Looking to the Future
Management planning invites all Canadians to think about the future of their national parks and historic sites, to envision what kind of places they should be, and to participate in identifying the actions that will make that vision a reality.
A Vision for Rogers Pass National Historic Site
Cultural resources in the national historic site are known, protected, presented and monitored on a regular basis. Many important features are intact such as the Cascade Creek bridge, Glacier Station and some of the Loop Brook trestle piers. Intervention has minimized deterioration of these and other cultural resources, and the remaining features and artifacts have been ruins for almost a century.
The Rogers Pass story is well understood. Site visitors experience a strong sense of place. Key historic themes are easily learned by visitors, through-travellers and those who experience Rogers Pass through off-site programs. The artifacts and ruins tell a human story of achievement that spans a century.
The site is presented in context, as an important part of Glacier National Park, a part of Canada's national dream, a part of the Canadian Pacific Railway story, and of the opening of the Columbia Mountains' frontier.
People are aware of the site. It is a prominent part of a visitor's national park experience. People appreciate the site enough to become engaged in protection and presentation opportunities. Dedicated and passionate staff and volunteers protect and present the site. Contemporary facilities associated with the site, such as the Rogers Pass Discovery Centre and self-guiding trails, are of high quality.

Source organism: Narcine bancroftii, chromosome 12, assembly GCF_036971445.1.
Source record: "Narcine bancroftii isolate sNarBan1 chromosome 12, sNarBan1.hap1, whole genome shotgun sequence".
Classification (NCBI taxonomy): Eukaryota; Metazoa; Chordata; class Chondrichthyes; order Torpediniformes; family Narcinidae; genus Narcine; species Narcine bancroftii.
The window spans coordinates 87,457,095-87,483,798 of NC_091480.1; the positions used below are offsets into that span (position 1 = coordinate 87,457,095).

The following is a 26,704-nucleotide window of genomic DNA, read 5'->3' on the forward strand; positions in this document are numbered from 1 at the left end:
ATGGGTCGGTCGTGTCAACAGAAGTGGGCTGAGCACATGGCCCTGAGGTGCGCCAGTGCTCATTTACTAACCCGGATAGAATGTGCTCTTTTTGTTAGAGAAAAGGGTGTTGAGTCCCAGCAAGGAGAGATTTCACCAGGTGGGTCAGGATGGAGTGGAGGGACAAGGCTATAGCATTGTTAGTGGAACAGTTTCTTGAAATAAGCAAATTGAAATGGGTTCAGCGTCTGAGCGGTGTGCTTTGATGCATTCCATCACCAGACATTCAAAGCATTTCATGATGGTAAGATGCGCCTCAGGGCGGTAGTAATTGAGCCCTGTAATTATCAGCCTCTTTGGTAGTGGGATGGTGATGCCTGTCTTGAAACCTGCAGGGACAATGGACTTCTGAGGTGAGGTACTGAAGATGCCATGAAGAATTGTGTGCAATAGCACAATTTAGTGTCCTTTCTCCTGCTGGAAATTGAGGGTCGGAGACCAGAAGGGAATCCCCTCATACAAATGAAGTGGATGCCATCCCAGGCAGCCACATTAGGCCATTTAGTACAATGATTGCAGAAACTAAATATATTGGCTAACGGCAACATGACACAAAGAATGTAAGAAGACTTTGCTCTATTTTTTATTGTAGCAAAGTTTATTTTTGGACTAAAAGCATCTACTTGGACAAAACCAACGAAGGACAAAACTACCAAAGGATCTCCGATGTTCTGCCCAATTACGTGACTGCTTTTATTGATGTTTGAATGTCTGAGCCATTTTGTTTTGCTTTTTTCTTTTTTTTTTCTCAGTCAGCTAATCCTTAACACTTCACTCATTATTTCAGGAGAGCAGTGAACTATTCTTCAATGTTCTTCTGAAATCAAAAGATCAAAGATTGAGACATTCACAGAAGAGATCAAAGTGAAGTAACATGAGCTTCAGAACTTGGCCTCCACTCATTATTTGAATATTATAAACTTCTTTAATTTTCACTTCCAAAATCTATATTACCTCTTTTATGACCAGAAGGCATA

A Vision for Mount Revelstoke National Park and Glacier National Park
Mount Revelstoke National Park and Glacier National Park are symbols of Canadian wilderness. The parks harbour a natural abundance and diversity of native plants and animals. Intact landscapes and natural processes support a self-sustaining biological community representative of the Columbia Mountains. The most significant natural resources of the national parks are known and monitored on a regular basis.
The most significant cultural resources in the national parks are known, stable, preserved, presented and monitored on a regular basis. The stories of the Columbia Mountains Natural Region are well understood by target audiences. Key natural themes are easily learned by visitors, through-travellers and those who experience the parks off-site. Park visitors experience a strong sense of place.
The parks are presented in context, as part of a larger ecological region and as part of Canada's national legacy. High quality visitor opportunities are offered through a modest number of rustic, well-maintained ecologically sensitive facilities. Dedicated and passionate staff, volunteers and commercial operations protect and present the parks and serve the public. There has been no new facility development in the parks since 2002, except for those changes that contributed to the improvement of ecological and commemorative integrity or public safety.
Visitors, through-travellers, and those who experience the parks off-site know the beauty of the parks and are inspired to live in accord with and learn from their environment. The parks are places where ecological processes evolve in harmony with surrounding provincial lands. The parks are an integral part of the social and economic fabric of the region.
The transportation corridor is safe, well-maintained, ecologically sensitive and offers an enjoyable national park experience.
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